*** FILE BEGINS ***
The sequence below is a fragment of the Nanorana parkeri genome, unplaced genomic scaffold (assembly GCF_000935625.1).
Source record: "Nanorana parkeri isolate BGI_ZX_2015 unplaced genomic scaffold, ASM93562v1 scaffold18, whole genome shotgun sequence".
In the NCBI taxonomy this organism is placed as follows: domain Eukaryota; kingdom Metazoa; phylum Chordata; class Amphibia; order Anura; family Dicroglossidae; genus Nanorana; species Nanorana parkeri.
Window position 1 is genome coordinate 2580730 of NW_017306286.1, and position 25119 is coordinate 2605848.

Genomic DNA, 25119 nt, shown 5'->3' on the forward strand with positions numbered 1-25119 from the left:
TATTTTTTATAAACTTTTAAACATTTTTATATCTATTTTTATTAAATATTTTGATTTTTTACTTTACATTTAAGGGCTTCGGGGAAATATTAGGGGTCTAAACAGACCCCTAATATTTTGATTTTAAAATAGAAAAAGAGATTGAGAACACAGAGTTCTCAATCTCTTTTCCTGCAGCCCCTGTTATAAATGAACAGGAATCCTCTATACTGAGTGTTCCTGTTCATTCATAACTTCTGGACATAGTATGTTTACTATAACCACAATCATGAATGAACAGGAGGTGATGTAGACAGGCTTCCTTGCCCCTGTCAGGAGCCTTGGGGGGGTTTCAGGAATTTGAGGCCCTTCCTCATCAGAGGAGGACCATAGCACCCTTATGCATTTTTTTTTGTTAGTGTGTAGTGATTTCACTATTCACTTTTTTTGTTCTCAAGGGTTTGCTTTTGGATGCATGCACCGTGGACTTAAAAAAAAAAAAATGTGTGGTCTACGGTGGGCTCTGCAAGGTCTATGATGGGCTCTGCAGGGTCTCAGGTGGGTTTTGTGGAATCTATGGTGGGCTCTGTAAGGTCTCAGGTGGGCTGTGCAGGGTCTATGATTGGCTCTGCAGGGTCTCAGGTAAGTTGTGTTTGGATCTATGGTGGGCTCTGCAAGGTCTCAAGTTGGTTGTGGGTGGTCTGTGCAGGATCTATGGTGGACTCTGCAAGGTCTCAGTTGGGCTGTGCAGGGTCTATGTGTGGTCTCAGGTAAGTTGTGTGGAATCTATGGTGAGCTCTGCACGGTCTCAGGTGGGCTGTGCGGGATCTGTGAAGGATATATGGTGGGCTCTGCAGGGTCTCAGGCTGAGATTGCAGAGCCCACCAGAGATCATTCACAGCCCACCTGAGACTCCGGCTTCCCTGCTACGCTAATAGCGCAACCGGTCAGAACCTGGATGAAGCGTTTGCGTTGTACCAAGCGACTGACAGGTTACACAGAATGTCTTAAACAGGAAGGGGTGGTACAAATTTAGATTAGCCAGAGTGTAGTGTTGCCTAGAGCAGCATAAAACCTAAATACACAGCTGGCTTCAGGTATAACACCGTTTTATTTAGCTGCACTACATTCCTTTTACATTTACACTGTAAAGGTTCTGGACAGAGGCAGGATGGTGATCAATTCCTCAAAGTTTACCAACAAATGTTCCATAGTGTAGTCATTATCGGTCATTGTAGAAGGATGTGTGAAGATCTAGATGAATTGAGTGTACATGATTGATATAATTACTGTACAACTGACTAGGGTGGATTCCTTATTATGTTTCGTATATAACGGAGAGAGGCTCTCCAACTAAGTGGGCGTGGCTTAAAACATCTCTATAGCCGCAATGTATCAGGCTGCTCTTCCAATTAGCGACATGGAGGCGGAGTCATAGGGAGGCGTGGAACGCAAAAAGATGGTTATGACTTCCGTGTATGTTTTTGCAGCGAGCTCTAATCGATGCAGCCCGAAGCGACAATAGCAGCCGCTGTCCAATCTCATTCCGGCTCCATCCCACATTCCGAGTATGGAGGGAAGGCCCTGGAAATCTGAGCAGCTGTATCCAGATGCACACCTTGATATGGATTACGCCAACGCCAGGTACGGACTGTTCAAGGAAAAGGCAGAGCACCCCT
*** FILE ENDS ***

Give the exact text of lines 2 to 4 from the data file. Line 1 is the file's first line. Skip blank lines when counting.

Source record: "Nanorana parkeri isolate BGI_ZX_2015 unplaced genomic scaffold, ASM93562v1 scaffold18, whole genome shotgun sequence".
In the NCBI taxonomy this organism is placed as follows: domain Eukaryota; kingdom Metazoa; phylum Chordata; class Amphibia; order Anura; family Dicroglossidae; genus Nanorana; species Nanorana parkeri.
Window position 1 is genome coordinate 2580730 of NW_017306286.1, and position 25119 is coordinate 2605848.